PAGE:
InFocus Film School Blog

 

Running your own film production company is an appealing prospect: being your own boss, hand-picking projects and being intimately involved in all aspects of production. Whether you are striving to make a living, or creating a launching pad for passion projects, here are a few factors to consider.

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image of broad city stars ilana glazer and abbi jacobson

With networks like Comedy Central, HBO and truTV now picking up webseries as full length shows, the race to produce marketable content is on. Here are four tv shows that got their start online:

Drunk History
On August 6th, 2007 Mark Gagliardi drank a bottle of Scotch…and then discussed a famous historical event.

True to its name, the premise of Drunk History is based on an inebriated narrator attempting to retell an historic event in American history, with dramatic recreations shot to illustrate the story. The webseries was launched by Funny or Die in 2007 and featured an impressive rotating cast of comedic talent.

In 2010 the episode titled Drunk History: Douglass & Lincoln, starring Will Ferrell and Don Cheadle, screened at the Sundance Film Festival and took home the award for Best American Short.

Will Ferrell and Adam McKay came onto the series as executive producers, and Comedy Central picked it up for a series, which premiered in 2013. The show is currently in its third season.

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By Kryshan Randel

 

Most of these romantic comedies are not typical additions to the genre. They all feature romance and comedy as central plot points, but beyond that, anything is fair game. The best love stories are the most unexpected ones!

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Vancouver is home to a large and bustling film industry, but there is a community beyond set life and the grind of production. There are an extensive number of local festivals and events dedicated to honouring films and the people involved, from all avenues of local and international stages.

Within these events is a community of people that deeply appreciate film. There’s always an excited buzz in the air at film festivals as crew members and audiences mingle, and a glowing pride at local award ceremonies that recognize talent in the community.

The best way to get involved and immerse yourself into the industry is to submit to your passion of filmmaking. Get excited and get out there, attend festivals and networking events or enter your work into local contests. See below for a list of Vancouver’s top recommended film festivals and events for 2017.

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It is famously difficult to break into the film industry as a screenwriter, especially if you don’t have a network of connections to point you in the right direction. Luckily there is an alternative to peddling your unproduced scripts around town: entering (and winning!) screenwriting contests is an excellent way to gain the attention of agents, managers, and film industry influencers.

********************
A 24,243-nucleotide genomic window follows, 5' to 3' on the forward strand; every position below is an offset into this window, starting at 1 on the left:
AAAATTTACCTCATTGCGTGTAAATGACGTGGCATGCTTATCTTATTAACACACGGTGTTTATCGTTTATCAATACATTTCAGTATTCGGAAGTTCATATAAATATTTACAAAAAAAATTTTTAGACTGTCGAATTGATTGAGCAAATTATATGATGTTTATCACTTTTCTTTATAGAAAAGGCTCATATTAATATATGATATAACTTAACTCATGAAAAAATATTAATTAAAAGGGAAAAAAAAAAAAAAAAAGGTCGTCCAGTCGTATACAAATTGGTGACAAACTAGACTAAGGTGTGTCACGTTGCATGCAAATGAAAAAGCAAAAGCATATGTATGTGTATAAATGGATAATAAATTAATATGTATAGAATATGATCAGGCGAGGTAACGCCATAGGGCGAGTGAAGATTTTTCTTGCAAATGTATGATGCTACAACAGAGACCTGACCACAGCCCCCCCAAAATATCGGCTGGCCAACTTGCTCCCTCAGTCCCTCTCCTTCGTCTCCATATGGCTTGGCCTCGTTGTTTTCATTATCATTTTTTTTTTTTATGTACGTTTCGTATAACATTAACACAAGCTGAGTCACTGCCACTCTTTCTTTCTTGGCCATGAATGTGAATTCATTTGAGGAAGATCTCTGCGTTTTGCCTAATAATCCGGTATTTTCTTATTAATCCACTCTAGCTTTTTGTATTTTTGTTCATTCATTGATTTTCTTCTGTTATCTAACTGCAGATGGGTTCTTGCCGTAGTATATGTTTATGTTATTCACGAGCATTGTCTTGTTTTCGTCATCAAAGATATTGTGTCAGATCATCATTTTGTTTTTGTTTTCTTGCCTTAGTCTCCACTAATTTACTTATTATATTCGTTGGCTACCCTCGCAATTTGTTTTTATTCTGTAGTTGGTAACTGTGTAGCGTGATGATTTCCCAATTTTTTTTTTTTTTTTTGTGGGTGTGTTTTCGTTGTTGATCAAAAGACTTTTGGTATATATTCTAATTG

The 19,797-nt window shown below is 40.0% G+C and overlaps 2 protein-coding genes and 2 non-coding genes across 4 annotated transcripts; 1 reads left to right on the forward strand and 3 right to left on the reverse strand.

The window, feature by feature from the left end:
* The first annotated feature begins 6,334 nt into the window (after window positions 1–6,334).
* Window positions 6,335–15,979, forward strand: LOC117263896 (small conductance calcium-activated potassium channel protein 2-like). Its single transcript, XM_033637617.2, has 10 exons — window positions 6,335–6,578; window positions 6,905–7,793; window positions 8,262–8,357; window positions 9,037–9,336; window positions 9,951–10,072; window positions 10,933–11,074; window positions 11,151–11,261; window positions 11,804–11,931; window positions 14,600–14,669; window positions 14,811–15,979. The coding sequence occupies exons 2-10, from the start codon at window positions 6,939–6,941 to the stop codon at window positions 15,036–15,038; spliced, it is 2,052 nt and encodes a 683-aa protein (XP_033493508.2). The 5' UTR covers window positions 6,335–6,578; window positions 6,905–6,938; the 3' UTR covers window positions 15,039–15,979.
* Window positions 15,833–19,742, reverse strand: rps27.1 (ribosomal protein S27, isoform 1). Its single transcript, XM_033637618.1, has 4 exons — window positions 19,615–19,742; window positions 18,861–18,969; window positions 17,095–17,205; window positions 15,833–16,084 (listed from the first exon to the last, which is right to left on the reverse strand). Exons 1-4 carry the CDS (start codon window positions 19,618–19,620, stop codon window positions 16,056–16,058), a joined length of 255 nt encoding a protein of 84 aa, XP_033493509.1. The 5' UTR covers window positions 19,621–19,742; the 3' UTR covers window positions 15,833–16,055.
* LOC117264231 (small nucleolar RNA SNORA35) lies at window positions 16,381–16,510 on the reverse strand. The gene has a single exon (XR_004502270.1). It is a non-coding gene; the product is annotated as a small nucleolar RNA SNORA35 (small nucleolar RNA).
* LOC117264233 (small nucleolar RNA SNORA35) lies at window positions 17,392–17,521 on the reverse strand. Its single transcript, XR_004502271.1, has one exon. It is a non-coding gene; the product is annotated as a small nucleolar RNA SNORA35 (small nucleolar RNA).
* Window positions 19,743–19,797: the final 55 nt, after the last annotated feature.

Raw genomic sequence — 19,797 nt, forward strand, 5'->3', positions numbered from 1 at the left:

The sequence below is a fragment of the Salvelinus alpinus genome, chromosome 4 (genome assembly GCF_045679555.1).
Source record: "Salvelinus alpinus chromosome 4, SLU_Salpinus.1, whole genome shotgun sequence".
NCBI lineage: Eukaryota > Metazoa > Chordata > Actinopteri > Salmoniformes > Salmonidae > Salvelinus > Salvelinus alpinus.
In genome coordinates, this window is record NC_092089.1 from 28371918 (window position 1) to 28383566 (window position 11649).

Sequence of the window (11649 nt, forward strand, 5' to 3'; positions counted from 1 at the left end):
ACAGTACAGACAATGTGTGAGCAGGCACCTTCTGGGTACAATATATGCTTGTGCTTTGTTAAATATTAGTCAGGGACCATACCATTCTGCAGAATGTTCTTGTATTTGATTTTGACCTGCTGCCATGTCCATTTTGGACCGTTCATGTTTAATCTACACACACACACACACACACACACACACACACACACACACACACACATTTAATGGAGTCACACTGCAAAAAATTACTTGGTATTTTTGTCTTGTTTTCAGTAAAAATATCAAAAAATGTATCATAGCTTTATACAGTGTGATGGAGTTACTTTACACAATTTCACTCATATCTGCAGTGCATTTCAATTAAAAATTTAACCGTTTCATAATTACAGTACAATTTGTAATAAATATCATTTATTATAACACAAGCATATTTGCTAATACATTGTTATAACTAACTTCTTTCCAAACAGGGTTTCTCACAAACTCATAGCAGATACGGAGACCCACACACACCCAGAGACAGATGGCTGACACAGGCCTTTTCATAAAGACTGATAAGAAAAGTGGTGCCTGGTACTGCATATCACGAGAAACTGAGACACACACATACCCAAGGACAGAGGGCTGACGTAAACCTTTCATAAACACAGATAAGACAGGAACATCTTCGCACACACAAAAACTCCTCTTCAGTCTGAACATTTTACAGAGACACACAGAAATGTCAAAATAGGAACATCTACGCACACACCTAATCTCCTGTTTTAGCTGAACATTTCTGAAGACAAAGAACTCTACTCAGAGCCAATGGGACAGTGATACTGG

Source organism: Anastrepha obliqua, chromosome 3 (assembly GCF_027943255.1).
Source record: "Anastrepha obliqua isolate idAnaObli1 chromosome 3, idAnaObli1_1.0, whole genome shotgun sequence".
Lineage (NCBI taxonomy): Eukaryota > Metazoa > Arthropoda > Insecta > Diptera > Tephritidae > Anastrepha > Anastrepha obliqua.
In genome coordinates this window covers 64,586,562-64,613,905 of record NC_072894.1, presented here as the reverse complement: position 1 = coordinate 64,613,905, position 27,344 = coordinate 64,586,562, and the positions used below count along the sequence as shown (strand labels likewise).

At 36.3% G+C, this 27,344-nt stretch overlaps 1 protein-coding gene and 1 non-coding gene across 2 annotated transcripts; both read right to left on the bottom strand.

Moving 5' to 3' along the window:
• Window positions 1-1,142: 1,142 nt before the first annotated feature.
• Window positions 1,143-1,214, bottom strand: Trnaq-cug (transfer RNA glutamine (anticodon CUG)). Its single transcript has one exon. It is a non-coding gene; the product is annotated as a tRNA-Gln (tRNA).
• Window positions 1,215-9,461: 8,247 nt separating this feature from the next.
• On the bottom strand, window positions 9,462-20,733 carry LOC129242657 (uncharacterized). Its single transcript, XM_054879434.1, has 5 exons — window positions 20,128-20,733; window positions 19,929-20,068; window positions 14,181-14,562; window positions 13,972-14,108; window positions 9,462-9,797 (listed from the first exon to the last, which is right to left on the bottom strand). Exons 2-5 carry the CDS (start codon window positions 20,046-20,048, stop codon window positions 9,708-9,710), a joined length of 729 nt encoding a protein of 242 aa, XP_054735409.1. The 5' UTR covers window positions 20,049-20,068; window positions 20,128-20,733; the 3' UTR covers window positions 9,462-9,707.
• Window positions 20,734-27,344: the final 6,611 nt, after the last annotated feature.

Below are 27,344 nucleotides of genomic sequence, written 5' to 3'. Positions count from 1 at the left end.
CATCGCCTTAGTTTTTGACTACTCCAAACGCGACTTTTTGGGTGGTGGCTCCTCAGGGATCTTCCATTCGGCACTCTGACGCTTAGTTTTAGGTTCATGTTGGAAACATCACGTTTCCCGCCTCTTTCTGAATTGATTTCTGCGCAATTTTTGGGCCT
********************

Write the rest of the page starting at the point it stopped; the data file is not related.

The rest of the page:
There are hundreds of screenwriting contests from around the world to choose from, but if you are serious about securing an agent or getting your work produced, here are three you have to check out:

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How To Fund Your Short Film in Canada

Canada has a wealth of film funding opportunities for emerging and established filmmakers. On a national level there are five major agencies that are the go-to for creators who are working to greenlight their next short dramatic or documentary project.

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arrival film

arrival film

By Kryshan Randel

2016 was a very strong year for science fiction, thriller/horror – and musicals! Never thought I would love three musicals in one year, as they are a rare breed these days, especially exceptional ones. Considering how dark the real life 2016 got, some joyous song-driven relief was a welcome addition to the movie mix.

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Still from Beasts of the Southern Wild

Still from Beasts of the Southern Wild

By Freddie Kim

 

Cinematography in indie filmmaking is a constant negotiation between financial reality and creative vision. With that in mind, should indie cinematographers consider Super 16mm more seriously? There are some sound arguments for it.

 

Financially, film may not be as expensive of a choice as most would think. Arri CSC still rents out Arri 416 and Arri SR3 packages to students, and indie filmmakers. Rental houses will often work to make packages that are appropriate for their budget and the project. If you opt for Arri SR2, the option becomes even cheaper.

 

In the Vancouver area, for example, Cineworks offers SR2 packages for $400 a week. With the trend moving towards digital, the cost of rentals for film cameras is expected to go down even further.

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The versatility of the DSLR camera has made it a favourite among independent filmmakers. With a compact design that is highly compatible with small crews and Guerilla style shoots, the large sensor and wide selection of lenses have the potential to produce footage cinematically akin to 35mm film. The major downfall to the lightweight body of these cameras is the difficulty of handheld operation: even the slightest motion can be noticeable while filming. Luckily there is a stabilization solution, no matter what your budget.